Now your X-Drive is ready to use. I have tested it with a 2GB Hitachi Microdrive, a 1GB Sundisk Compact Flash card and a 256MB SD card. The manufacturer’s specs suggest that it takes 9 minutes to copy 1 GB. In reality it took me about 21 minutes to copy a 2GB Microdrive. I have been using the X-drive for about a month now and it works really well. Essentially I got two external storage devices for the price of one Epson P-2000.

Vosonic products are available from a number of vendors in the US as well as on auction sites. The best way to find one if you can't find one at one of the photo.net affiliates (see below) is simply to do a Google search

Photo.net Affiliates

Purchasing from these vendors via these links helps support photo.net

© 2005 Dmitriy Babichenko

Readers' Comments

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Nelson Ricciardi , December 25, 2005; 12:10 A.M.

Please go to Vosonic's web site and download their format utility for Windows. Haven't you seen it?

ci p , December 25, 2005; 06:00 A.M.

I've got one of these. The biggest problem with them is that 60secs after a copy operation has finished, the device switches off and you cant tell if the copy was ok or it ran out of power. The next niggle is that it is a hassle to change the Fuji NP-60 style battery - so it is not really practical to have several charged batteries and switch. The last niggle is that the transfer speed is distinctly unspectacular compared to some devices out there.

On the positive side, it is small, well made, simple and cheap.

And I don't think it is a UK company. www.vosonic.com says it is heaquartered in Taiwan.

Jan Keirse , December 25, 2005; 03:25 P.M.

I also have one of these. I bought it with a 40 GB drive installed and preformated. I mainly use it to empty my CF cards on concerts (where I shoot upto 5 GB of photographs, and this drive was far cheaper than 5 GB of CF cards). My only issue with it is that the CF card sticks out of the device, so you can't put it back in to the belt pouch while copying.

Appart from this issue I am extremely happy with the device. I would buy it again.

Michael A. Shapiro , December 25, 2005; 04:20 P.M.

I like mine pretty well. I bought it altogether fro mymemorylabs. I've had a few problems with it not turning on correctly, but usually it gets worked out. For the money, they're pretty good.


Chris Jones , December 25, 2005; 09:39 P.M.

I bought the Compactdrive PD70X, and have found it to work excellently, with very quick transfer times, and very good battery life, and the added bonus of them being AA batteries, so you can always find somewhere to get batteries if the rechargables run out.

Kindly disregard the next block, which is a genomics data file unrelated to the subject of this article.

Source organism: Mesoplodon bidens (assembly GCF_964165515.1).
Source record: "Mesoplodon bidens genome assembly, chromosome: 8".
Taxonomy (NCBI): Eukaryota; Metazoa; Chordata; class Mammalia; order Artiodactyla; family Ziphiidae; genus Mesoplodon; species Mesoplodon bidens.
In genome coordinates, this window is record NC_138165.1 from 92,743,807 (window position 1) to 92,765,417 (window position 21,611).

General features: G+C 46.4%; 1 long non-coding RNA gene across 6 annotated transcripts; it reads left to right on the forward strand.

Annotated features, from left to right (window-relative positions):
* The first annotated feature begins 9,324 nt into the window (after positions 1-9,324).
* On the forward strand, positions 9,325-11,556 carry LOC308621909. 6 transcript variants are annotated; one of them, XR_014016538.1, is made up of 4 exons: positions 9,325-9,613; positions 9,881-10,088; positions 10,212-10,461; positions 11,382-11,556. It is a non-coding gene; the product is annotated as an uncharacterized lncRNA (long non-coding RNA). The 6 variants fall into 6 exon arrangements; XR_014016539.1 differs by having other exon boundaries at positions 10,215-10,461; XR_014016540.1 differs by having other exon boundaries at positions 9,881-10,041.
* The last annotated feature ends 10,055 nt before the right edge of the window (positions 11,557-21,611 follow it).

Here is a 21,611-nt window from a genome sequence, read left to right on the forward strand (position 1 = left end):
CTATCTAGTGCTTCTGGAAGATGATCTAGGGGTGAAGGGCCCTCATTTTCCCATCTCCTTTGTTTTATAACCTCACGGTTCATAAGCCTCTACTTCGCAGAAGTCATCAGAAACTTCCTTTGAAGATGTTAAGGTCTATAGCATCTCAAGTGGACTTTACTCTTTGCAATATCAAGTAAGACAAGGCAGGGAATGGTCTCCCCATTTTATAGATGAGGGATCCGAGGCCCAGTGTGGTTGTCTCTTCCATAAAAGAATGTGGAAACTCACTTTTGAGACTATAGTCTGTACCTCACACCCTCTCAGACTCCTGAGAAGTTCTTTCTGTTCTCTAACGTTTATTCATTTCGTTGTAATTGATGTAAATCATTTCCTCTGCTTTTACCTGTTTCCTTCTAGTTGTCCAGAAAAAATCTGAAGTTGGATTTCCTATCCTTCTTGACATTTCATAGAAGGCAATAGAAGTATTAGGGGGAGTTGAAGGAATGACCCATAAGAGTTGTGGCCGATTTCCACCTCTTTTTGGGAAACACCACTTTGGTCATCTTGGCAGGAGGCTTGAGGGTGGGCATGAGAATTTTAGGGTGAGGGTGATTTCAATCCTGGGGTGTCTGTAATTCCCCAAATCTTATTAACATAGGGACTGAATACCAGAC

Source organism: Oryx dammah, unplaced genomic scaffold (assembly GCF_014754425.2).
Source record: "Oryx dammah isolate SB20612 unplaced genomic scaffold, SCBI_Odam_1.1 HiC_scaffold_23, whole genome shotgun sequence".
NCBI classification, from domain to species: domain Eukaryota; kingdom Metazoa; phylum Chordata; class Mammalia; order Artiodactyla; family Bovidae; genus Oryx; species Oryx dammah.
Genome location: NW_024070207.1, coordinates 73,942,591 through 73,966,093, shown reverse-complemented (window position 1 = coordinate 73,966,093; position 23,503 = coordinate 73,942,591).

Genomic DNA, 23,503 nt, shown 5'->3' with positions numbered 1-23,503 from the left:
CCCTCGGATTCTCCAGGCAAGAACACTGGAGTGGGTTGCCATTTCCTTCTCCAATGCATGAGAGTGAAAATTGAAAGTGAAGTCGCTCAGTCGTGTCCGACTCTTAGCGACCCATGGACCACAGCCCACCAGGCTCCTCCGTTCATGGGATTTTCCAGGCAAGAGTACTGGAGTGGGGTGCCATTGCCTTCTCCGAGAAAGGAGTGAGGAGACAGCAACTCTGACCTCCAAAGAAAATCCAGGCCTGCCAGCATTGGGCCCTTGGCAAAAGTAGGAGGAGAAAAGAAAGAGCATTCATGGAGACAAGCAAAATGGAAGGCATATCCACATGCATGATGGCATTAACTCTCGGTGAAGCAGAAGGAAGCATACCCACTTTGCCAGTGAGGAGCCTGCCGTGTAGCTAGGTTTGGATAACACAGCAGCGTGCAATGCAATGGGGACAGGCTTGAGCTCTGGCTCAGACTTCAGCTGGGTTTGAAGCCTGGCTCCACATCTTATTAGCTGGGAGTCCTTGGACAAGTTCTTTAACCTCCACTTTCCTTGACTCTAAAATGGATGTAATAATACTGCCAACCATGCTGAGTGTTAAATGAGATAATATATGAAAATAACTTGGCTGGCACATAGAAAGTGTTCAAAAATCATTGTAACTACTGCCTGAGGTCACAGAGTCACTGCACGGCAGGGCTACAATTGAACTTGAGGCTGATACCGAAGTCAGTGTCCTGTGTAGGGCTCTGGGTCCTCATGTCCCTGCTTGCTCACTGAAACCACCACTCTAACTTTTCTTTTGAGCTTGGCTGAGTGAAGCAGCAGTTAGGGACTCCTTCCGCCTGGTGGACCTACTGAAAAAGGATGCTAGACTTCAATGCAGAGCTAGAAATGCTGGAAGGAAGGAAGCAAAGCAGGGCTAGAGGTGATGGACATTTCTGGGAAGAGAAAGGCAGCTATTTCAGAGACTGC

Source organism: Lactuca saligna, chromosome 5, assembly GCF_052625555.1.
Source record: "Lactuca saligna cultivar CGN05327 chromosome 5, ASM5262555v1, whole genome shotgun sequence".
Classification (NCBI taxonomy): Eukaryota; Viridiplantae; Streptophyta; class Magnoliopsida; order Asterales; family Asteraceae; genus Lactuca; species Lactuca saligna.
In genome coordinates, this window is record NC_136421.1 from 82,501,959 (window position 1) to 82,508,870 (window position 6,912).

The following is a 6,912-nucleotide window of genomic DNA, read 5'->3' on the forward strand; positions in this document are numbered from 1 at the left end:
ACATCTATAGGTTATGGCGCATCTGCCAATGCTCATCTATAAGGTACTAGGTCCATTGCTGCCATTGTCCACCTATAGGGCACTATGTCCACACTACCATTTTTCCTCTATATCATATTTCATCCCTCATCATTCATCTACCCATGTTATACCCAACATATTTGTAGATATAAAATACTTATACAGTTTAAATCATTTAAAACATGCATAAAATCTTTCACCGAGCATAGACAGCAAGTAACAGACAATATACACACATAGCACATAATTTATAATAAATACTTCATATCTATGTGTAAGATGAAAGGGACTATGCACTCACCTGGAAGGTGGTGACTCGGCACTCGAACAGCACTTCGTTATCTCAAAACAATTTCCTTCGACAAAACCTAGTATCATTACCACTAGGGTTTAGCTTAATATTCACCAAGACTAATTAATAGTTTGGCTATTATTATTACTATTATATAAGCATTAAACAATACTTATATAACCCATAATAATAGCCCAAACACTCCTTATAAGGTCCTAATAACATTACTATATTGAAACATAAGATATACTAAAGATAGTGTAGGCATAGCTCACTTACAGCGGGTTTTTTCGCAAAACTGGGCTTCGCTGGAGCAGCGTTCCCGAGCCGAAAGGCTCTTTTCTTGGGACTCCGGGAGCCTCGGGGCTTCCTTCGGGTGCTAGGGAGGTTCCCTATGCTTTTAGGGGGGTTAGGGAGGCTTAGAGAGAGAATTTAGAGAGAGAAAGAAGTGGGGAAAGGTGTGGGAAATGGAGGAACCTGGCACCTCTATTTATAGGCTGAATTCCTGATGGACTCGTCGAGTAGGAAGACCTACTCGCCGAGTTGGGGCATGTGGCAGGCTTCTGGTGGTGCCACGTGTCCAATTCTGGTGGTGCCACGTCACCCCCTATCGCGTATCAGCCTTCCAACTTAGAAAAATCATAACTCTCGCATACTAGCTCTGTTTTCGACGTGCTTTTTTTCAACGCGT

Jean-Marc Liotier , January 04, 2006; 01:47 P.M.

I have a Vosonic X'S-Drive VP2030. It is quite old now but still works perfectly fine despite travelling quite a bit in my bag. Battery life is enough for a handful of 1 GB CF dumps - that means that one can't get too far from an energy source when travelling.

As another poster mentioned it is very unnerving to have no way to control wether or not copy from CF to hard disk was performed successfuly. I have not had a failed copy ever but the nagging risk remains in the back of my mind. That is why a review screen is no luxury and it is the primary reason why one of these day I will upgrade to something with a review screen. A review screen will also be welcome to weed out some failed shots while riding the train or the airplane to shave off some of the time spent in front of the computer...

George Feucht , February 10, 2006; 01:29 A.M.

I bought both the Vosinic X-Drive and the Compactdrive PD70X for a photo-trek to Mount Everest base camp in Nepal... No power for over 2 and a half weeks. My plan was buy two hard-drive storage systems for redundancy. The rule was: different modules; different brand hard drives. I heard reports that hard drives can fail at altitudes over 10,000 feet... so I figured if I had problems, one would die before the other... and I would cease using them until we dropped in altitude (since we would be going up to 18,300 feet.)

Observations: I used only 2 of the 3 rechargable batteries I brought for the X-drive. I had no clue what would happen if the unit would die in mid transfer, so I made sure not to find out.

-It is SO much slower than the PD70X. The PD70X is about quadruple the speed of the x-drive.

-The Vosinic is significantly smaller than the PD70X. About 2/3's the size.

-The PD70x takes AA batteries, which makes it even heavier. I used lithium for the trek... with my 1D mark 2 and all the batteries I needed for that plus a 4x5 camera system, I was shaving grams where ever I could. and with super-lightweight lithium batteries the PD70x was still much heavier than the x-drive.

Neither failed. They both did great in their parallel redundancy. If weight and size is your primary issue, get the X-Drive. If weight and size is no problem, the PD70X was by far the quickest and easiest to use. (the vosinic required removing tiny tiny screws to change batteries... this is with numb fingers in the wilderness... not fun.)


carl weller , July 17, 2006; 03:24 A.M.

Is it just me, or does this not look EXACTLY the same as a Wolverine Flashpac?

Could be some interesting OEM story behind all of this...

Martin Allum , April 23, 2010; 04:21 P.M.

I have a vosonic vp 2160 , i have just tried to use it and its telling me that i need to format it, which i have done, but its telling me " Not FAT32 please format", anyone got any ideas?


i'm baffled